Given that I have a MicroCenter and Fry's handy, the price for Intel's Core i7 cpu is $200. Combine that with an inexpensive X58 motherboard, like the MSI X58M, that has gotten quite good reviews for what it is, retails for $170.

    That gives a $370 price for mb and cpu to move to i7....cost of DDR3 memory is a wash due to both platforms requiring it.

    Of course, for those that depend upon Newegg's pricing for cpus, I feel for you....getting ripped off and all. Horrible how the 'Egg gouges on cpu prices these days.
    Reply
  • mohindar - Thursday, August 13, 2009 - link

    How you can fit this processor onto socket LGA775, as mentioned in the final page... Reply
  • mohindar - Thursday, August 13, 2009 - link

    Sorry, wrong comment. Reply
  • Ben90 - Thursday, August 13, 2009 - link

    the SYS Mark 2007 Chart has the i7 920 @ 2.8 ghz... dont know if its on purpose or a typo Reply
  • MODEL3 - Thursday, August 13, 2009 - link

    Well if it's true that Core i5 750 is going to launch at 6th of September at 196$,
    then the only option for AMD is to drop the price around what you suggested! (199$)
    Traditionally AMD official pricing translates around 5% lower (in actual street price) than Intel equivalent price
    (although in the recent years Intel had various questionable tactics like direct rebates to Retailers & to System Builders without a specific sales target - in the Europe region)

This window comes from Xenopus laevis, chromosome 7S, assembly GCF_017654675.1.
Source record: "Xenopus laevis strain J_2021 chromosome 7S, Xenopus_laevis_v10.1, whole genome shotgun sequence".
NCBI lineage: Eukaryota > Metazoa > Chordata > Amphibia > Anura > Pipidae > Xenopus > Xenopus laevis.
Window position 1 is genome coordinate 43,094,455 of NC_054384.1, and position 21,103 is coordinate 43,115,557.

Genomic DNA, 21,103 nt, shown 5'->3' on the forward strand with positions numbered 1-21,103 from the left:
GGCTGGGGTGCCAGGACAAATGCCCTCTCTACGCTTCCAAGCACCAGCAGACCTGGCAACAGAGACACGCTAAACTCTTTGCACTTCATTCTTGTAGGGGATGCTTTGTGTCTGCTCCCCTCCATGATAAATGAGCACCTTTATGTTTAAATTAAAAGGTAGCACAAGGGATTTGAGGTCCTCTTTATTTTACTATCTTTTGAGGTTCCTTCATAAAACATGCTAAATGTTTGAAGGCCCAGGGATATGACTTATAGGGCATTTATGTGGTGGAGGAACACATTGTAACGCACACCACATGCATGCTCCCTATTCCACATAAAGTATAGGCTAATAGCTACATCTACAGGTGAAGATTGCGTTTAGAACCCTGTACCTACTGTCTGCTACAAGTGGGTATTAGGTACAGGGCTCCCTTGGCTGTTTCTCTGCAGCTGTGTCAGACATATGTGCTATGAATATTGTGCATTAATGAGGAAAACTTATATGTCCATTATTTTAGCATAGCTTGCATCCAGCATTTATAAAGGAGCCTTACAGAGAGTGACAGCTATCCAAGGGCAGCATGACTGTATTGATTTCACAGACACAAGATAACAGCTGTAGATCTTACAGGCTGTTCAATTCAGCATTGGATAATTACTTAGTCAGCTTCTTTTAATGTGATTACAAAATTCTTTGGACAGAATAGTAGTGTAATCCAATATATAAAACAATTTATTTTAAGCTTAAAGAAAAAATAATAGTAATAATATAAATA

I just hope that AMD is clever to understand, that in no way has to release a higher clocked model (975 3,6GHz, & 985 3,8GHz)
    before Intel release in Q1 2010 & in Q3 2010 the higher clocked models of i5 7XX (i5 760 2,8GHz & i5 770 2,93GHz) (if this is indeed the Intel future roadmap at 196$)

    Already some sites, that are with Intel side can easily fix the testing method, in order the Core i5 750 to appear more powerful than even a future 975 3,6GHz!

    The performance difference between Phenom II architecture & Nehalem architecture can have wide variation depending on the testing method!

    So if Intel wants, it can influence some sites to use specific methods to declare a Core i5 750 better than even a future 975 3,6GHz!

    What good will do to AMD to release a 975 at a 245$ in Q4 2009?

    Of cource AMD can price it at at 219$ (20$ difference with 965) but the whole situation is becoming depressing (they are fighting for +20$ for only a quarter until Q1 2010)

    Well, i guess they must make everything, in order to survive!
    Reply
  • GeorgeH - Thursday, August 13, 2009 - link

    "AMD ought to get rid of the Xn suffix and just use simple model numbers at this point."

    I understand what you're saying, but I think it's the most straightforward processor naming scheme in a long time. You get the architecture, cores, relative speed, and locked/unlocked instantly. Unless AMD is going to stop selling 2 and 3 core chips and never offer more than 4 cores in the consumer space, I say keep the "Xn".

    Intel could really learn from AMD here; from your writeup on ix branding, I fully expect to be needing a decoder ring to figure out what a particular i3/i5/i7 really is.
    Reply
  • Drazick - Thursday, August 13, 2009 - link

    It seems Intel advantage is more about optimization than much better processor, is this assumption true?

    Why isn't AMD put efforts into that?

    Thanks.
    Reply
  • Drazick - Thursday, August 13, 2009 - link

    It should be easy to create some test scenarios and measure time.

    Many High End users use those kind of software.
    Reply